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Strategies for Retaining Key Employees and Terminating Non-Performers In Key Positions
John M. Collins
In today’s information age, companies are increasingly coming to realize that some of the most critical elements for their success are their key employees and the information, procedures, plans, developments and strategies which they hold as confidential. Aware of these facts, competitors have recognized that one effective, albeit not necessarily ethical, means of securing a competitive advantage is to entice away key employees of a competitor and seek to secure confidential information about that employer’s proprietary processes, business plans or strategies, customers and/or developmental projects. Even if there is no intent to "steal" such confidential information, there is normally the anticipation that by hiring away key employees, the new employer can benefit through the experience imparted to the employees by their previous employer and hamper that competitor’s plans by the removal of key employees. Further complicating these issues is the fact that today unemployment remains very low, and, correspondingly, employee loyalty is likewise minimal. According to a 1997 employer survey on employee retention conducted by the Society for Human Resource Management (SHRM), three out of four companies expressed varying degrees of concern about the number of employees quitting their organizations. BNA also reported survey results which indicated that in 1999 approximately 14% of the workforce changed jobs compared to roughly 8% in 1992. BNA Daily Labor Report No. 162 (Aug. 21, 2000).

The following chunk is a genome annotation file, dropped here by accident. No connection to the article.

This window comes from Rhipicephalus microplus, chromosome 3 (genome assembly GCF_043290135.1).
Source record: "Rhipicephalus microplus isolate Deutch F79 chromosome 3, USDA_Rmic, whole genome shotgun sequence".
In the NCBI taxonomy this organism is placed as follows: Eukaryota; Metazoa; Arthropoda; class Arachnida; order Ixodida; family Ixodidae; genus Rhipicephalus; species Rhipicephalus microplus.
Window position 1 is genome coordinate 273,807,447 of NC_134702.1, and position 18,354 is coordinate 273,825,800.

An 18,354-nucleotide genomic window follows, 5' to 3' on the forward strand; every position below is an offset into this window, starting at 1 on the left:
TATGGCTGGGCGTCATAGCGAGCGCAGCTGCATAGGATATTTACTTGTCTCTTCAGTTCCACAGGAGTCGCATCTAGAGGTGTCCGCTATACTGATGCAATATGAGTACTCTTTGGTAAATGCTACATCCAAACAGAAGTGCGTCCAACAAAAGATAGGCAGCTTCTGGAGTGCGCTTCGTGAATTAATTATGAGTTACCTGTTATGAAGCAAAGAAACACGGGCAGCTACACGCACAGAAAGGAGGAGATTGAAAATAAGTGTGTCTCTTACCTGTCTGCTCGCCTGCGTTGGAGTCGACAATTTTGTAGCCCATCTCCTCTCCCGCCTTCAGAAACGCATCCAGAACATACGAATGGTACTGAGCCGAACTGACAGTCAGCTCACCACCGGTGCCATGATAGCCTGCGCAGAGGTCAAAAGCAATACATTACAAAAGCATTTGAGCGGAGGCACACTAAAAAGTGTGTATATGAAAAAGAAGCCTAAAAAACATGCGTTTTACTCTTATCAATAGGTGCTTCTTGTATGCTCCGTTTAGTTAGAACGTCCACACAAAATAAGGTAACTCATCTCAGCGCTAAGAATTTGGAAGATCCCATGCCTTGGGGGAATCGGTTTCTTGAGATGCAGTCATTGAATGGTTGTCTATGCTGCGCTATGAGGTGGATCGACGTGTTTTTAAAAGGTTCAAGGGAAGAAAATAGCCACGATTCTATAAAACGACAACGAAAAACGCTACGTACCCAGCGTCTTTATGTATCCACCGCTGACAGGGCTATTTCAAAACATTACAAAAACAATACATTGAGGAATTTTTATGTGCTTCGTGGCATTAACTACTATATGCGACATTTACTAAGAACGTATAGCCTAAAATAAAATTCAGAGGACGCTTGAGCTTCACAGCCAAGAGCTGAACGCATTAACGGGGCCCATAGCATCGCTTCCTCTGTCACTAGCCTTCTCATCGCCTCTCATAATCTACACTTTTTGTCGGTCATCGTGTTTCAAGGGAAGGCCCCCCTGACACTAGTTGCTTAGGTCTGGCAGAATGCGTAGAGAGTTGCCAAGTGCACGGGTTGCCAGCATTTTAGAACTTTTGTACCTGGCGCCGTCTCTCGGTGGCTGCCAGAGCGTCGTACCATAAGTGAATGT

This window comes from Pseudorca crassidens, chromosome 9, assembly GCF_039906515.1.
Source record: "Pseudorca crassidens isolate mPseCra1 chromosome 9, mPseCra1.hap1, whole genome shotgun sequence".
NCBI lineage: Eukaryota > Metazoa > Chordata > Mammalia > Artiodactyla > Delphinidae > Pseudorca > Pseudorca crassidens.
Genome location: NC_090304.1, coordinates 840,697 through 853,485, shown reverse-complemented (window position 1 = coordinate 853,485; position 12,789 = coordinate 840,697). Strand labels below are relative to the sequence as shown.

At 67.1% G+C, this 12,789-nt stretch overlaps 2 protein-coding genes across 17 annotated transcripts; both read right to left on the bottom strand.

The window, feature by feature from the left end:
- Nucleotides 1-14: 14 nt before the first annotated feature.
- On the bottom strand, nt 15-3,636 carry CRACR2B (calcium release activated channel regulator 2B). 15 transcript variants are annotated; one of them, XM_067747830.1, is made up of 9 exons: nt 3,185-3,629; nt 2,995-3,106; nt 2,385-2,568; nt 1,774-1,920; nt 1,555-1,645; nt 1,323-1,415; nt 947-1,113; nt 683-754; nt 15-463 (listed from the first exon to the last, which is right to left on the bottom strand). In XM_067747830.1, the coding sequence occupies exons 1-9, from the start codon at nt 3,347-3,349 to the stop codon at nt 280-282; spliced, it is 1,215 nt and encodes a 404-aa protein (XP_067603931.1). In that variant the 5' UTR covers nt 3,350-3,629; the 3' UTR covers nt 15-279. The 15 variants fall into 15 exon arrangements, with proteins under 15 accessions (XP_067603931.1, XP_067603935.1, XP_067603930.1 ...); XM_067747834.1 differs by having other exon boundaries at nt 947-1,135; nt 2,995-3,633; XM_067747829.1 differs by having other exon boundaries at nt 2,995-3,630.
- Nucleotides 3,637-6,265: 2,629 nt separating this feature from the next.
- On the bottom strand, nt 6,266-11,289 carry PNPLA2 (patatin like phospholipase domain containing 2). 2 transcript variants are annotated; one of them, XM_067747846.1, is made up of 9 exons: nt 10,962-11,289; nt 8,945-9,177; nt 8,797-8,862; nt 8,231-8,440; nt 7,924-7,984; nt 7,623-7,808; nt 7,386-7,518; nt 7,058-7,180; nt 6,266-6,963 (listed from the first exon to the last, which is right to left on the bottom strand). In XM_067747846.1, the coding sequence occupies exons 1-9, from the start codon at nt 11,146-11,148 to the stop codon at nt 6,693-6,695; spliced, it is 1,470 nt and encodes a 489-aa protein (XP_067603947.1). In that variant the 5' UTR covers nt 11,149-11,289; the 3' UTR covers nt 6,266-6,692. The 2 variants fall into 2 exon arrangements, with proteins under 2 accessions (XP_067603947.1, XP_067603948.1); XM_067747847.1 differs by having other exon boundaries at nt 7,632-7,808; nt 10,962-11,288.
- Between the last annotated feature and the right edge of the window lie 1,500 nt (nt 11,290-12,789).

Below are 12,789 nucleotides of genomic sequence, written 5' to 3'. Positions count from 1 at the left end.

Given these circumstances, how does today’s enlightened employer protect these critical assets? This question has several components. First, how does an employer maximize the prospects of retaining key employees? Next, if those efforts to retain such persons fail, what procedures could the careful employer have already in place before the key employee was enticed away to protect against disclosure of confidential information? Also, what steps can the employer take after the employee has been hired away? Finally, what steps can the employer take to protect confidential information where it has an employee with knowledge of proprietary information in a key position who is simply not performing and must be separated?